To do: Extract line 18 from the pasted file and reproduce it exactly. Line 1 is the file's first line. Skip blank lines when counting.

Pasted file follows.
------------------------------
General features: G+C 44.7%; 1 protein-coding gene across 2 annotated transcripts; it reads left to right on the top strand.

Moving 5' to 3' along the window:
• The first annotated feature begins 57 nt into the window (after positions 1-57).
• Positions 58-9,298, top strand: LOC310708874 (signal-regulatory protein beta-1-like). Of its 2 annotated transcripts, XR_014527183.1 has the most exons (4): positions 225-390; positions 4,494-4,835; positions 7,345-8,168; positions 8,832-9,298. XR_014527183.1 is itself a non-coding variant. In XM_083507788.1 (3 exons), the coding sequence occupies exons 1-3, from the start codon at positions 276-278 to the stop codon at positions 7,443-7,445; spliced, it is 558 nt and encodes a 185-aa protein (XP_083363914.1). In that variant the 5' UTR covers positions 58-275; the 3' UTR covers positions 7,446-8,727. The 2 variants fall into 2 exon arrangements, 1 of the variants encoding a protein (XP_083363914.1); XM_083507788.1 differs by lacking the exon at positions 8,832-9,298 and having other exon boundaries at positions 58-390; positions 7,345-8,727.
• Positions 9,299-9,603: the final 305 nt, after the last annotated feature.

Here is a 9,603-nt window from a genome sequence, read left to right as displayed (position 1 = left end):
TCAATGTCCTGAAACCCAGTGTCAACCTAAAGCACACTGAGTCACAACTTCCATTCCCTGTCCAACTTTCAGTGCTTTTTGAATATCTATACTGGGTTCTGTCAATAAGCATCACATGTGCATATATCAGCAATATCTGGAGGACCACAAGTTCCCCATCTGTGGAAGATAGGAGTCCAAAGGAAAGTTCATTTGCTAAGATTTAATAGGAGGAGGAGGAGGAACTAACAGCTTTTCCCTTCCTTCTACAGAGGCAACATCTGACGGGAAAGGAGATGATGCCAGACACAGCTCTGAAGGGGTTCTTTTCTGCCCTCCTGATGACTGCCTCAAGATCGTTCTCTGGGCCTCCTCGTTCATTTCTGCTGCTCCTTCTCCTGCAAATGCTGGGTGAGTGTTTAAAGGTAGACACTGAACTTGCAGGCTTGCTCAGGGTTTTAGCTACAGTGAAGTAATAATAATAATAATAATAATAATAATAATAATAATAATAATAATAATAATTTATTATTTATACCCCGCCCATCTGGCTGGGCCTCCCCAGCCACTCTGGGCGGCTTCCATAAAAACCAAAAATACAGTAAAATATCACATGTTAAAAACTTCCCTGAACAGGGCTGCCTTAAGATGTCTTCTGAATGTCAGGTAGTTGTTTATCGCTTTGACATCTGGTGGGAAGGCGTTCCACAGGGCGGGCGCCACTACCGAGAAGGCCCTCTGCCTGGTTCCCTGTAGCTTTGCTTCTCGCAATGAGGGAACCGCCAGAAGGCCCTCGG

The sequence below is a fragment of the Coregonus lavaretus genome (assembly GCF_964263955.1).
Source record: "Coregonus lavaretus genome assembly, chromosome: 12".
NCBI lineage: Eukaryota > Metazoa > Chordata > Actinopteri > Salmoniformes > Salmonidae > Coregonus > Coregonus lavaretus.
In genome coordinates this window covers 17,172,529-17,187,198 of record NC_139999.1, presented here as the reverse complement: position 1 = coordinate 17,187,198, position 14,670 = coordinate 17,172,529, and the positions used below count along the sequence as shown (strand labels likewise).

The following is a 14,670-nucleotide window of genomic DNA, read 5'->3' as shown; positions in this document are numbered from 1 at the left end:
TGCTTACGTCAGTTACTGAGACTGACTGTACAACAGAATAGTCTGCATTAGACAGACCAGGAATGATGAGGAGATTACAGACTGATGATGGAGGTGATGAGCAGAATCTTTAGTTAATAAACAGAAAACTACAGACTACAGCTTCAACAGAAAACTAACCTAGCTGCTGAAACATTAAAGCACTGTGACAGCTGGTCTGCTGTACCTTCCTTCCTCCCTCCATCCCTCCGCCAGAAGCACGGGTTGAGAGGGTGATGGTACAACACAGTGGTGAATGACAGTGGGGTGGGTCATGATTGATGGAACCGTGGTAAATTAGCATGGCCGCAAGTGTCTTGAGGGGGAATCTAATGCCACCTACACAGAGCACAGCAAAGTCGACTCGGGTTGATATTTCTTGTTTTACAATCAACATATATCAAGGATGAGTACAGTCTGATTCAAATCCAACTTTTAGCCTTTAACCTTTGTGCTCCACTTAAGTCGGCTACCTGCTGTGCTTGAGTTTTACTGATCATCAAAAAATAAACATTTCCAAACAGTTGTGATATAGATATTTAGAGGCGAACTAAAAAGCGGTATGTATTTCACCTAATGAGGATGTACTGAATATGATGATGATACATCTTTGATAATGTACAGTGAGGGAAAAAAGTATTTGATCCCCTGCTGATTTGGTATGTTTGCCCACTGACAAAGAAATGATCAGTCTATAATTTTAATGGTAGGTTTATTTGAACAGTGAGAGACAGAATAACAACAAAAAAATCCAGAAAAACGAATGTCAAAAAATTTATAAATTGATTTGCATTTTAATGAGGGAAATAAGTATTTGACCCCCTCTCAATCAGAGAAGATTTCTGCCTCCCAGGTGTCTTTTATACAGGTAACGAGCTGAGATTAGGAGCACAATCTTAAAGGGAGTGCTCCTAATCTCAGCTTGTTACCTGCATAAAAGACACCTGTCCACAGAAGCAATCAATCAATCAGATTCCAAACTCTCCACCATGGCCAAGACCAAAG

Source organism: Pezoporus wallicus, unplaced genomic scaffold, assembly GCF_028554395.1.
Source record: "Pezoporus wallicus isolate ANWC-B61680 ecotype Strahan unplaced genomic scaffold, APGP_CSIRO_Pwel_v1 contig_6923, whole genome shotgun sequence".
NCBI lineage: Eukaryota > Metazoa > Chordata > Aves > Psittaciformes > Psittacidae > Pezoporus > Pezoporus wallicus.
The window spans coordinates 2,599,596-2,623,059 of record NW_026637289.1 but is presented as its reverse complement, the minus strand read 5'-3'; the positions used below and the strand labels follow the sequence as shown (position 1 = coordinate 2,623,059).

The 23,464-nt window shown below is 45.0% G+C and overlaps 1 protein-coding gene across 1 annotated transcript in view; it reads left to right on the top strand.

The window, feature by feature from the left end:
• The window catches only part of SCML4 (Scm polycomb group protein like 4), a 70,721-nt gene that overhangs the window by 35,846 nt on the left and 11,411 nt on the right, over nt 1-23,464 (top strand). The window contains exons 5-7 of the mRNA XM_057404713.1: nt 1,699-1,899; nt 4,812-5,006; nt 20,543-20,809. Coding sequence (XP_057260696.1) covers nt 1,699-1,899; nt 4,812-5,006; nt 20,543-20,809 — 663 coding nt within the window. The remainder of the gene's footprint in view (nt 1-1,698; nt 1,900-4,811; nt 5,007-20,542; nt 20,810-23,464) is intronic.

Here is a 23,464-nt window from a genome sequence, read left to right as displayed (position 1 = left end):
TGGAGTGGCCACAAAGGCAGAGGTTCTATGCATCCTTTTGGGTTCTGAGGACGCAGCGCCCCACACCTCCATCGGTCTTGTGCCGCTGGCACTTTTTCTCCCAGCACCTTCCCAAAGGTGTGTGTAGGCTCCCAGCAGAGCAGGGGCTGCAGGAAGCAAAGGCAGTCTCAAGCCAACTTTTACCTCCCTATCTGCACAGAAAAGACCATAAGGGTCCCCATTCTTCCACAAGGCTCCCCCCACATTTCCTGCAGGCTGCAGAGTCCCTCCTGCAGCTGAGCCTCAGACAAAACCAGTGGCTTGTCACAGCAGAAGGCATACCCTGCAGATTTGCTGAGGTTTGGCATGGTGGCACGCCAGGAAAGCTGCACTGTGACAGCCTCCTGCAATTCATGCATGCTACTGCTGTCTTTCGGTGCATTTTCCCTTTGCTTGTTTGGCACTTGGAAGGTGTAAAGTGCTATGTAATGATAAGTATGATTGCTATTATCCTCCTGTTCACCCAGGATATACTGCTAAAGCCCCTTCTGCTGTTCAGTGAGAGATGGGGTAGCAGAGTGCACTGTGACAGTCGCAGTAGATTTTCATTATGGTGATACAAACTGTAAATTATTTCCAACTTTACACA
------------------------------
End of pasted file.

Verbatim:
The 23,464-nt window shown below is 45.0% G+C and overlaps 1 protein-coding gene across 1 annotated transcript in view; it reads left to right on the top strand.